You don’t always get what you pay for.

There are lots of guitar manufacturers out there who have a custom shop division, supposedly making guitars with an attention to detail that isn’t available in their more mass produced guitars.  They can get really, really expensive… but are they really worth it?  For a custom guitar that can cost upwards of $4000 and more, you’d expect perfection, right?  That’s not always the case…

This week we had a Fender Custom Shop Strat come in to the shop.  It was a brand-new 50’s style Strat that had been heavily “reliced” to look like it had been played hard for 50 years.  We were told that this guitar cost around $4000 – it should have been perfect, right?  Wrong.

This Strat exhibited the same problem that we see on almost every guitar that comes into the shop: uneven frets.  A poor fret job will cause a guitar to buzz and fret out all over the neck, even if the frets are only a few thousandths of an inch off.  Think about it: if the next adjacent fret is higher than the one you’re on, the string will buzz against the higher fret if you have anywhere close to a low action.  The problem is made even more apparent when you bend a note, especially on a neck with a “vintage” fretboard radius (7.25″ like most Strats and Teles).  The note will simply choke out if the frets are uneven.  There are only two ways to fix this problem: raise the action or level the frets.  Since raising the action isn’t the best course of action for most people, fretwork is the only option.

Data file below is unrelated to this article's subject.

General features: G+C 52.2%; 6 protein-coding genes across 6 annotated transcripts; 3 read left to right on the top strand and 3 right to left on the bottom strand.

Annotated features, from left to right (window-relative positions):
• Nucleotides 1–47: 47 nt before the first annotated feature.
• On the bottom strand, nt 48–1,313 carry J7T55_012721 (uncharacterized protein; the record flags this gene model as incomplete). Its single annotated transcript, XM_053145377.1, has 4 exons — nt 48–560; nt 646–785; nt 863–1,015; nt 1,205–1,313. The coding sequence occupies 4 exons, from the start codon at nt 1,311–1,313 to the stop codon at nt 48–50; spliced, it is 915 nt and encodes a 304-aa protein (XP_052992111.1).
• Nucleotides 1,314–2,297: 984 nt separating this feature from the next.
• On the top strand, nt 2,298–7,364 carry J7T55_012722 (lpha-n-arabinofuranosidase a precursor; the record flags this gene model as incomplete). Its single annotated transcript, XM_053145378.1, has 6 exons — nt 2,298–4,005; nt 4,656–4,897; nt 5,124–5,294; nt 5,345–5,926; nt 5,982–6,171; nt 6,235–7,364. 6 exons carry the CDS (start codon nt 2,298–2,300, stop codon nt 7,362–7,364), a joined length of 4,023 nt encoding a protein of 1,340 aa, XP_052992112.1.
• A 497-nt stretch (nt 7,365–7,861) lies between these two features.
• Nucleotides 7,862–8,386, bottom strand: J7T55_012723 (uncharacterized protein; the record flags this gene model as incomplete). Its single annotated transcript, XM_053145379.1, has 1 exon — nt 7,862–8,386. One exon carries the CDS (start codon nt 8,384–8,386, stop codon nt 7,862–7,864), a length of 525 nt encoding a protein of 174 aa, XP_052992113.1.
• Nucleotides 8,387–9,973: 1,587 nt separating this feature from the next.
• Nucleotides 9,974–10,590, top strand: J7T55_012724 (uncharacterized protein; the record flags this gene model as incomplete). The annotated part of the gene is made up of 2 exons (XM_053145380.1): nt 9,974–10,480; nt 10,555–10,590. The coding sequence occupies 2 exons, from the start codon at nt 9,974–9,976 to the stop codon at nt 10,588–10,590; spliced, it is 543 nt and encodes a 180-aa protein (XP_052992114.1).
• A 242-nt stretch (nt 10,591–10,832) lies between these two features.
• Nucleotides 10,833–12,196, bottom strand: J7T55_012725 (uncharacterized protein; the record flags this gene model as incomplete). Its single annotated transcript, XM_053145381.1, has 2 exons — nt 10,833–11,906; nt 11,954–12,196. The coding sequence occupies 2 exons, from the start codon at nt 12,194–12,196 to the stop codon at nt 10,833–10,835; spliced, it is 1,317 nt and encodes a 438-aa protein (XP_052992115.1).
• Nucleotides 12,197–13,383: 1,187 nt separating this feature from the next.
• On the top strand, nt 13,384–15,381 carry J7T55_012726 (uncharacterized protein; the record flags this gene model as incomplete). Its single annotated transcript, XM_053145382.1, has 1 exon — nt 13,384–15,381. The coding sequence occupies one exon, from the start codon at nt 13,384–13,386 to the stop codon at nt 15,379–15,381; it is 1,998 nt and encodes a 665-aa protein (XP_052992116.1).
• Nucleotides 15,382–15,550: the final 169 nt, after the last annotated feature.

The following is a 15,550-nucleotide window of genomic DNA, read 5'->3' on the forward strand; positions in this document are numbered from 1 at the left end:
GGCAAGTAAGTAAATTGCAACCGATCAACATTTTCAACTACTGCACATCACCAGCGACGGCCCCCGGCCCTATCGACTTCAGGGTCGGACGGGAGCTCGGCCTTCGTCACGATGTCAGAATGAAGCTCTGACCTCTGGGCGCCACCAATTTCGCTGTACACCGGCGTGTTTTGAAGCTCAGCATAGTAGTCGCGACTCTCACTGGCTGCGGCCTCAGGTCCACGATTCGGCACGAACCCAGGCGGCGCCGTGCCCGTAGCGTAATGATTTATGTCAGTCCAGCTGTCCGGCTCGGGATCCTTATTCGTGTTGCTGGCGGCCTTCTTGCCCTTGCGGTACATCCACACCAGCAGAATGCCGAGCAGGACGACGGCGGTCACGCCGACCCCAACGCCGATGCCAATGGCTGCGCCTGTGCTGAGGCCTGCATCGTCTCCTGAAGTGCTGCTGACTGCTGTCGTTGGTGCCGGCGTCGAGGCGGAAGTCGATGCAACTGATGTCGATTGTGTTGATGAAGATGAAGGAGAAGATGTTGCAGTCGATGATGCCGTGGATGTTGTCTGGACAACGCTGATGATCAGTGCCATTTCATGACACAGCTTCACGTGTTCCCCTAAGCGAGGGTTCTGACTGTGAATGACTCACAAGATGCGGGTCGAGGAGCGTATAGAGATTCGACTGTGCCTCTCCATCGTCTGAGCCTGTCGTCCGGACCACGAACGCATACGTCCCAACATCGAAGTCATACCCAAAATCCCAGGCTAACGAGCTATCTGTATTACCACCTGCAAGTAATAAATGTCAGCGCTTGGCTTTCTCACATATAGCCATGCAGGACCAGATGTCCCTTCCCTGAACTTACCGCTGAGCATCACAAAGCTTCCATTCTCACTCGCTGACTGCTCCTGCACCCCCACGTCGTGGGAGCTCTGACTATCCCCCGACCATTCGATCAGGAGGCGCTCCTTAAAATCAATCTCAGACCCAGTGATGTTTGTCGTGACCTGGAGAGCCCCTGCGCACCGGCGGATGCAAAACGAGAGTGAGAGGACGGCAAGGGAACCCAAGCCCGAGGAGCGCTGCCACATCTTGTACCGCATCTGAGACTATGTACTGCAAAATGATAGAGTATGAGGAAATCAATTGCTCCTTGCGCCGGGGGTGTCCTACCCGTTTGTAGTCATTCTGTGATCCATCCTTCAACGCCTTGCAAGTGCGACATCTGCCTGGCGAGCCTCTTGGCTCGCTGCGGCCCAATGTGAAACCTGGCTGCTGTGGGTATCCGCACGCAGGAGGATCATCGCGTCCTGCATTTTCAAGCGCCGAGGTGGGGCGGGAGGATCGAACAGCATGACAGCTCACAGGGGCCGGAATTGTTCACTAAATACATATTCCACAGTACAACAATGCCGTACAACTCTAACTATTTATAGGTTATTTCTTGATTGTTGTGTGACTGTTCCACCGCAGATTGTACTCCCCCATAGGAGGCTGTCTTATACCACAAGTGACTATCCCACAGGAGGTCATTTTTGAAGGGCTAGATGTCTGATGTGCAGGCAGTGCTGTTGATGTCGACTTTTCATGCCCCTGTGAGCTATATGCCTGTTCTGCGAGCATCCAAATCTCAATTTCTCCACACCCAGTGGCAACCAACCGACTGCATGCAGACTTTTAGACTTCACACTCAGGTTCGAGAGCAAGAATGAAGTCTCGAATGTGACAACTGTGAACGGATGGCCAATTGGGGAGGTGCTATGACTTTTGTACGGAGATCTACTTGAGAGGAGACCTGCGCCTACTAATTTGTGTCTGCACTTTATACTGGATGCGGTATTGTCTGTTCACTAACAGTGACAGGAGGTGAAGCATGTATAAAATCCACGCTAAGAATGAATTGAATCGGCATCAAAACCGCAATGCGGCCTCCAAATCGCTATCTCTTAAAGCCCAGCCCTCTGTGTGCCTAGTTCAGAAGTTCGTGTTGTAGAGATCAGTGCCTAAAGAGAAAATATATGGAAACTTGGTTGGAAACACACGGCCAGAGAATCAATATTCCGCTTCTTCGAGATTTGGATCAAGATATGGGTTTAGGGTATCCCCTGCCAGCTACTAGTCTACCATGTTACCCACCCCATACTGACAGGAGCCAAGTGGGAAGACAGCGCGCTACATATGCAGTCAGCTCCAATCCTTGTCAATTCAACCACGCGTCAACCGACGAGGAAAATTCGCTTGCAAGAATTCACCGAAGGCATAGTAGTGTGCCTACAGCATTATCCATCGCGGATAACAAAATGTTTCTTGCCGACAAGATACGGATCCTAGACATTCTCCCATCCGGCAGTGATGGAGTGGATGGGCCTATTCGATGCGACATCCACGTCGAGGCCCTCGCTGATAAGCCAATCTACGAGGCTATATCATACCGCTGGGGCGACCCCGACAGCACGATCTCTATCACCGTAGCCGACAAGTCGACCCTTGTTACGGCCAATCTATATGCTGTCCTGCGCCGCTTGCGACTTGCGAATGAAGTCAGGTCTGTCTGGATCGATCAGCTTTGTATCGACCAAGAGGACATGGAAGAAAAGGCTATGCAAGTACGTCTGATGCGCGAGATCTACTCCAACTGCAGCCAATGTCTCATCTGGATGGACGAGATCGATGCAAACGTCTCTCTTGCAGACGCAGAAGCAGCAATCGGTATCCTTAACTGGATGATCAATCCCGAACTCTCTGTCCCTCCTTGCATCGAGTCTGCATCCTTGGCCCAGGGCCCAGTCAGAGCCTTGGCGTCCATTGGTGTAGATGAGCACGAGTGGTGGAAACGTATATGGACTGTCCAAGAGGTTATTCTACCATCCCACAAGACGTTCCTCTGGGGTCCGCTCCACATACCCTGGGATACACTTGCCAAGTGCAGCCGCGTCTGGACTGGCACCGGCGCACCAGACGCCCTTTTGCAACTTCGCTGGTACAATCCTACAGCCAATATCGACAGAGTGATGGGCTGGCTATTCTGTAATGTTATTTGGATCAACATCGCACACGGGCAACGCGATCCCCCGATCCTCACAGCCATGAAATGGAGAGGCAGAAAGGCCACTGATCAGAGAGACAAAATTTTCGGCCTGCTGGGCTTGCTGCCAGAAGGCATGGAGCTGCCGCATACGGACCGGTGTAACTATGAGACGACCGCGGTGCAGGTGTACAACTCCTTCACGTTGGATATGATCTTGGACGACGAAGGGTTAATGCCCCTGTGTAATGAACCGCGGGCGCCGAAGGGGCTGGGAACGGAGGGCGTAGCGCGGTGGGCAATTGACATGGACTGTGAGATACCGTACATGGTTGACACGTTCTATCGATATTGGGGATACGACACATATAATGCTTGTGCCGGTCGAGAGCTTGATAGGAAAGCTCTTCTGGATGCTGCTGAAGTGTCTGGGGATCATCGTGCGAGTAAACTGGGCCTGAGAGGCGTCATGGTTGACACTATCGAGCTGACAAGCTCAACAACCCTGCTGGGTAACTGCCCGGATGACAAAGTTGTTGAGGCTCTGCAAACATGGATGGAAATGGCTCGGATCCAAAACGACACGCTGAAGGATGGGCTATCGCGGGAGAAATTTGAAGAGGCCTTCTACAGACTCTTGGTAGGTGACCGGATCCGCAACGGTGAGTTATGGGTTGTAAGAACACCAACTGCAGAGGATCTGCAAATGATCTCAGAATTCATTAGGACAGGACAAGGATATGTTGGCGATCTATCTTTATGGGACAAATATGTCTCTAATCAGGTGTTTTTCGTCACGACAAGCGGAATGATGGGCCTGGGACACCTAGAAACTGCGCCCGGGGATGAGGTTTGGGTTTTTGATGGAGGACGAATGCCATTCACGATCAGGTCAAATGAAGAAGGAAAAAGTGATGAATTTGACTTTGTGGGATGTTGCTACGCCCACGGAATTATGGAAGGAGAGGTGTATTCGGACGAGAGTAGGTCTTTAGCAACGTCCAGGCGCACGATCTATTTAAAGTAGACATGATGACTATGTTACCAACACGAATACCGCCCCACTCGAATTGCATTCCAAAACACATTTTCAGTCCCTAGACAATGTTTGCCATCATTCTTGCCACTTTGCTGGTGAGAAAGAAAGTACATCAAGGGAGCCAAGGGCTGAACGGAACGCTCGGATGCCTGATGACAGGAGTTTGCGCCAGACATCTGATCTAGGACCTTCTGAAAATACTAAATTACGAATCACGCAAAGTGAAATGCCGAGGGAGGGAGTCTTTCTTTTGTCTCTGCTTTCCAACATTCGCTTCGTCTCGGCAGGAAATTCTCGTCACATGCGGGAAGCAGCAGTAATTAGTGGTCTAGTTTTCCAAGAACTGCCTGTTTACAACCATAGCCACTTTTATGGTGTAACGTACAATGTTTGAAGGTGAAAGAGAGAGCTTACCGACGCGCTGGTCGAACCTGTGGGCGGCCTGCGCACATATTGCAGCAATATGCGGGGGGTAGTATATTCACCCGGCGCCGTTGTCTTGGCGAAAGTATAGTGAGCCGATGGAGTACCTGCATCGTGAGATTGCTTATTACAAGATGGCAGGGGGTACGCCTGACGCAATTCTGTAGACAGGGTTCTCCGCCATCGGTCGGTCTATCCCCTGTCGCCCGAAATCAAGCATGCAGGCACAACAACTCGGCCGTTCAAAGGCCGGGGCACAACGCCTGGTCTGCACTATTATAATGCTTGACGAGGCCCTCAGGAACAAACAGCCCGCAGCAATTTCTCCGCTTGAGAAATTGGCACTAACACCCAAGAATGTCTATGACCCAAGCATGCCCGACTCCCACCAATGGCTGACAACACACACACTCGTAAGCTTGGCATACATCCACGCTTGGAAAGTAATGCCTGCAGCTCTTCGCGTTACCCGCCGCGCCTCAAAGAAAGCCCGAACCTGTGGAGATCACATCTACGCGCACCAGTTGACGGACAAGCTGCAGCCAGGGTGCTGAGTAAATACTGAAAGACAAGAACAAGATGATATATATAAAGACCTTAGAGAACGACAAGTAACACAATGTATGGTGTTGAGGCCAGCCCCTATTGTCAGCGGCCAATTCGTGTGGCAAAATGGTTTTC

We do all our fretwork on our Fretty 5000 neck jig, which simulates string tension on a neck with the strings removed.  This way we can level the frets under real world playing conditions.  Fretty has 5 dial indicators that are accurate to 1/1000 of an inch – so we know EXACTLY what is going on:

Once we have the neck perfectly straight, we level the frets with a precision leveling beam.  Since the neck is dead straight, and the leveling beam is dead straight, then it stands to reason that the frets would all be straight, right?  Well, as they say, the proof is in the pudding:

Take a close look (click on the picture for an extreme close up).  You can see fret dust gathering around the frets that have been hit by the leveling beam – the 1st through 9th frets, then 17th through 21st frets.  Yet the frets around the 11th through 15th haven’t even been touched.  Doing fretwork takes a huge amount of patience and skill, and we don’t expect it to be perfect on a mass produced guitar.  Yet this guitar is a $4000 custom shop instrument, supposedly made by the best of the best.  How does this kind of thing happen?  Well, it just does and that’s why we’re here…

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